Reduccción del tamaño de la clase
Impacto moderado, Costo alto, Evidencia moderada
Technical Appendix
Definition
Research supports the notion that children learn more and teachers are more effective in smaller classes. As the size of a class or teaching group gets smaller it is suggested that the range of approaches a teacher can employ and the amount of attention each student will receive will increase, so learning and attainment will improve.
Search Terms: class size; size; reduction; reducing class size; increasing class size; smaller classes
Evidence Rating
There are six metaanalyses, which consistently find academic benefits for reducing the size of a class. However, pooled effect sizes are generally small, from 0.12 to 0.34. Most metaanalyses include correlational data where the causal warrant is weaker. The strongest evidence comes from research into younger age groups (five to seven yearolds) in the USA, where the benefits appear to be sustained for three to four years when classes are reduced below 18. Evidence from Sweden based on smaller classes in the last three years of primary school (age 10 to 13) suggests effects persist, leading to improved achievement at age 16. There is some evidence that pupils in disadvantaged areas in the UK benefit from classes of fewer than 20 pupils in primary schools and that lowattaining pupils in particular may benefit from smaller classes at secondary level (classes of 15 as compared with 30 pupils). Overall, the evidence is rated as moderate.
Cost Information
Reducing class sizes to a level where a significant benefit is likely is expensive. The evidence suggests that typical classes would need to be reduced to between 15 and 20 pupils. The additional teacher costs of splitting a class of 30 pupils into two classes of 15 pupils would be around £1150 per pupil. This does not take into account the cost of additional classrooms. Overall, costs are estimated as high.
References

Three generations of research on classsize effects.
K.R. Harris, S. Graham, T. Urdan, S. Graham, J.M. Royer & M Zeidner, APA Educational Psychology Handbook, Vol 2: Individual differences and cultural and contextual factors. APA handbooks in psychology. (pp. 530554). Washington, DC, US: American Psychological Association, viii
(2012)

A study of class size effects in English school reception year classes.
British Educational Research Journal, 28(2), 169–185.
(2002)

The impact of a universal classsize reduction policy: Evidence from Florida's statewide mandate.
Economics of Education Review, 31(5), 543562.
(2012)

Class Size and education in England evidence report.
Research Report DFERR 169 London: Department for Education
(2011)

Tennessee’s class size study: findings implications, misconceptions.
Educational Evaluation and Policy Analysis 21.2 pp 97109.
(1999)

Longterm effects of class size.
The Quarterly Journal of Economics, 128(1), 249285.
(2013)

Metaanalysis of research on the relationship of class size and achievement.
Educational evaluation and policy analysis, 1(1), 216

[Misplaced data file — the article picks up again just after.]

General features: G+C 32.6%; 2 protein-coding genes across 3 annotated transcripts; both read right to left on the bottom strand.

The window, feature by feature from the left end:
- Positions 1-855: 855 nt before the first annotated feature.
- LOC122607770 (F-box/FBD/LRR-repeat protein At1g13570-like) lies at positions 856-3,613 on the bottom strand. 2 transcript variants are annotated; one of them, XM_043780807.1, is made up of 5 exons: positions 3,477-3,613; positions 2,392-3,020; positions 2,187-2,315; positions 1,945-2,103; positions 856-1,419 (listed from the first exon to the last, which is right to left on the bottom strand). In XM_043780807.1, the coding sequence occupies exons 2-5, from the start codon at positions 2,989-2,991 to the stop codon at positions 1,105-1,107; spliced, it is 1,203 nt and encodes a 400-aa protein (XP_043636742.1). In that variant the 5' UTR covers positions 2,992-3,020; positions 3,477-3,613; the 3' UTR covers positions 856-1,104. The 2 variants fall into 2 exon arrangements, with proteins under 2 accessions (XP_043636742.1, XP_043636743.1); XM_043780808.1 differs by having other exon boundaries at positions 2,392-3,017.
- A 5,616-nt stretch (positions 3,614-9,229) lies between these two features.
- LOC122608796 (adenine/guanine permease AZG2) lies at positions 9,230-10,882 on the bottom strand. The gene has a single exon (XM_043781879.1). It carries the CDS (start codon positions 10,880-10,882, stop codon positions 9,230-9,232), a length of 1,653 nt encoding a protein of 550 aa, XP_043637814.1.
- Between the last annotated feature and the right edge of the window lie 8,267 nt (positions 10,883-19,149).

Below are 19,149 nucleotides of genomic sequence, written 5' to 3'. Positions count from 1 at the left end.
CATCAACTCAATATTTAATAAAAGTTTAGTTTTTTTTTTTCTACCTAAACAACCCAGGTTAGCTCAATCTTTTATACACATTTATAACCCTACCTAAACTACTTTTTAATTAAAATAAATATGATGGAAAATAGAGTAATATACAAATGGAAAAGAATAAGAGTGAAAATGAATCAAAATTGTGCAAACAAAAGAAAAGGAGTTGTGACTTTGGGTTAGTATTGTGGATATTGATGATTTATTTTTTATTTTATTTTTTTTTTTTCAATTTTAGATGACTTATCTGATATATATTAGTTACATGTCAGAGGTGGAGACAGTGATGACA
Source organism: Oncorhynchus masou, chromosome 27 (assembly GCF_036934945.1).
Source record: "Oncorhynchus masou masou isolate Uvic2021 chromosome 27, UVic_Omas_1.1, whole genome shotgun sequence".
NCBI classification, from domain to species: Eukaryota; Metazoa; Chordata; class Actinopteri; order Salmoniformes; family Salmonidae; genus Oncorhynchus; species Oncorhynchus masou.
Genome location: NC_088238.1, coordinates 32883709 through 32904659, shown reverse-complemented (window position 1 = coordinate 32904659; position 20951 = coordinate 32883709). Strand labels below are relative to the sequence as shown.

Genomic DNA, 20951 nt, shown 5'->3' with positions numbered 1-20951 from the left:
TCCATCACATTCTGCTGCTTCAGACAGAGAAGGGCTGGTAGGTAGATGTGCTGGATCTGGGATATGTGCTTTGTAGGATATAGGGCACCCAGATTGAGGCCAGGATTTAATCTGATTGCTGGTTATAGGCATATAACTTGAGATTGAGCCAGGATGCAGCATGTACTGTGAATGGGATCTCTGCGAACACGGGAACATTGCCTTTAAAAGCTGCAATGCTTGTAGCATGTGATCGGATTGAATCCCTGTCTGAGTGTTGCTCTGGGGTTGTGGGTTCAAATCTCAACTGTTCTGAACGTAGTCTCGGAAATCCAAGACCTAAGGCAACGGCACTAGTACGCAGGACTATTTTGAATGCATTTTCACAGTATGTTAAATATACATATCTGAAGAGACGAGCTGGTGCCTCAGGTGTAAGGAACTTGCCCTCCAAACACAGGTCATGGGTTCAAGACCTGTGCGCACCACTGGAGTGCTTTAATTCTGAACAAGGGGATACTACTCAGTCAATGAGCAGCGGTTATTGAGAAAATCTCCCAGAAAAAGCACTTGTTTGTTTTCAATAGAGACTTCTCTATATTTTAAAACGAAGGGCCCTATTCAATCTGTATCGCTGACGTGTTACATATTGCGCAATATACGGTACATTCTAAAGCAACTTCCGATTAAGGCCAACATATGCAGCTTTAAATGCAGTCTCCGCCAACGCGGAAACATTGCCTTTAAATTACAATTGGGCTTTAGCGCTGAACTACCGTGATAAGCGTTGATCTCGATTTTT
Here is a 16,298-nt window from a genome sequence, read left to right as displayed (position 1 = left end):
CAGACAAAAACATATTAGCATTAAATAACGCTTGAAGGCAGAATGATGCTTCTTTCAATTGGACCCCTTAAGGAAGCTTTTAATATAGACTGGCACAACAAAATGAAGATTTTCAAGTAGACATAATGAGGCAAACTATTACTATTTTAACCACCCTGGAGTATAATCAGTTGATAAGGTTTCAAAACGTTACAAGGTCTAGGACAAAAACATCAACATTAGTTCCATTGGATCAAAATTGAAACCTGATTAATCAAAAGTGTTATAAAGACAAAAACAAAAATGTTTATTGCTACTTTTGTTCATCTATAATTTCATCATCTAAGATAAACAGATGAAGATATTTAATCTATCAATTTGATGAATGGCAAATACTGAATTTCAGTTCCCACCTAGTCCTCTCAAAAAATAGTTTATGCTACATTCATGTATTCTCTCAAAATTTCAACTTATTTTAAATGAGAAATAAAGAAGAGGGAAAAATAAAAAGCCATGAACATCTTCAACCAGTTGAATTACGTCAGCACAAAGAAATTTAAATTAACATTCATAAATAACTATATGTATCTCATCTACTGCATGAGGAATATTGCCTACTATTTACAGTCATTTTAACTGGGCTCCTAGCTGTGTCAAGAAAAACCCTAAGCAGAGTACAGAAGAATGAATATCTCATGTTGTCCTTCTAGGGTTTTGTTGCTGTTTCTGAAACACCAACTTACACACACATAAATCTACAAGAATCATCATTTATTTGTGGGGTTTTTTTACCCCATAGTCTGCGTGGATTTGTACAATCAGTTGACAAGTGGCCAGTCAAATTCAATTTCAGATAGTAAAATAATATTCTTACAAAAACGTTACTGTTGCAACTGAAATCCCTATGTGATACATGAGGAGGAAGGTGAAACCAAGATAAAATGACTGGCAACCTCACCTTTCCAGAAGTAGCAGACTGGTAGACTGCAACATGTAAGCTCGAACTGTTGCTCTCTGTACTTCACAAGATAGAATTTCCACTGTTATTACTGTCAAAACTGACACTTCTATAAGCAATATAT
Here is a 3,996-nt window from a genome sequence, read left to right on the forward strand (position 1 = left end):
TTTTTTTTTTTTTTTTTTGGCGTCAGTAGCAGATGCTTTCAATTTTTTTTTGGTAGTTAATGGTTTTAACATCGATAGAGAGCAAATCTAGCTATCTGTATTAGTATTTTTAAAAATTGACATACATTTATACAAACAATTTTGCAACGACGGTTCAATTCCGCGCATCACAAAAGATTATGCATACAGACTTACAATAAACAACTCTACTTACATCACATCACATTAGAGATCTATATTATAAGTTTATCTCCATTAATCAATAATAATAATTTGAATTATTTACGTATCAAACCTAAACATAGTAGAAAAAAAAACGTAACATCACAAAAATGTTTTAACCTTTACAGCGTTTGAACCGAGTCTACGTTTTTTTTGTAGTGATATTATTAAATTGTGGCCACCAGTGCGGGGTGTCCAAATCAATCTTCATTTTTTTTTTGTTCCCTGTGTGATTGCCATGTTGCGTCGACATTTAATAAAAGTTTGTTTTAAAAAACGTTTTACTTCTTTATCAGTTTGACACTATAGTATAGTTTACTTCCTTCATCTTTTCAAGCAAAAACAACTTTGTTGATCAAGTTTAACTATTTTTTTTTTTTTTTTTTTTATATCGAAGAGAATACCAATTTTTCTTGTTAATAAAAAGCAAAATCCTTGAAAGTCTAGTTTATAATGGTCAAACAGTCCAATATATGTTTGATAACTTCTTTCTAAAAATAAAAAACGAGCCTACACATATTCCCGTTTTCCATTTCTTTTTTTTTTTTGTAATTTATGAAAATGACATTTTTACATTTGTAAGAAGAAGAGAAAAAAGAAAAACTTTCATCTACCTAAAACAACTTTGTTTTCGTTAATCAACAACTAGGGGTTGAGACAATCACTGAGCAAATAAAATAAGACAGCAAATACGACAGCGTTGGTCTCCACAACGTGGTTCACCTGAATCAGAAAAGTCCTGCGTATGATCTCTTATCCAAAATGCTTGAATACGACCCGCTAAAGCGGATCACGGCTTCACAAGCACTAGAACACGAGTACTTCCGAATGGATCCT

(1978)

Metaanalysis using multilevel models with an application to the study of class size effects.
Journal of the Royal Statistical Society: Series C (Applied Statistics), 49(3), 399412.
(2000)

The paradox of reducing class size and improving learning outcomes.
International Journal of Educational Research 43 (2005) pp 387–425.
(2005)

Review of Educational Research, 85(3), 353394.
(2015)

A MetaAnalysis of the Relation between Class Size and Achievement.
The Elementary School Journal, 90(1), 47.
(1989)

Do Minorities Experience Larger Lasting Benefits from Small Classes?
Journal of Educational Research, 98. 2 pp. 94100.
(2004)

Class size and student achievement in the United States: A metaanalysis.
KEDI Journal of Educational Policy,6(2).
(2009)

Journal of Educational and Behavioral Statistics, 36(2), 154185.
(2011)

Class Size and Student Achievement: Small Effects of Small Classes.
Educational Psychologist, 24. pp 99110.
(1989)
Summary of effects
Metaanalyses  Effect size  FSM effect size  

Glass, G.V. & Smith, M.L. (1978) 


Goldstein, H., Yang, M., Omar, R., Turner, R., & Thompson, S. (2000) 


McEwan, P. J. (2015) 


McGiverin, J., Gilman, D., & Tillitski, C. (1989) 


Shin, I. S., & Chung, J. Y. (2009) 


Slavin, R.E. (1989) 


Single Studies  
Median Effect Size  0.19 
The right hand column provides detail on the specific outcome measures or, if in brackets, details of the intervention or control group.
Metaanalyses abstracts
Research on class size and achievement is a particularly complex body of findings to integrate and understand. The integration of this literature has required more sophisticated analysis than has previously been applied to the problem. The research on class size and its relationship to achievement falls into four stages: the preexperimental era (1895 1920); the primitive experimental era (19201940); the largegroup technology era (19501970); and the individualization era (1970present). The difference in achievement resulting from instruction in groups of 20 pupils and groups of 10 can be larger than 10 percentile ranks in the central regions of the distribution. There is little doubt that, other things equal, more is learned in smaller classes.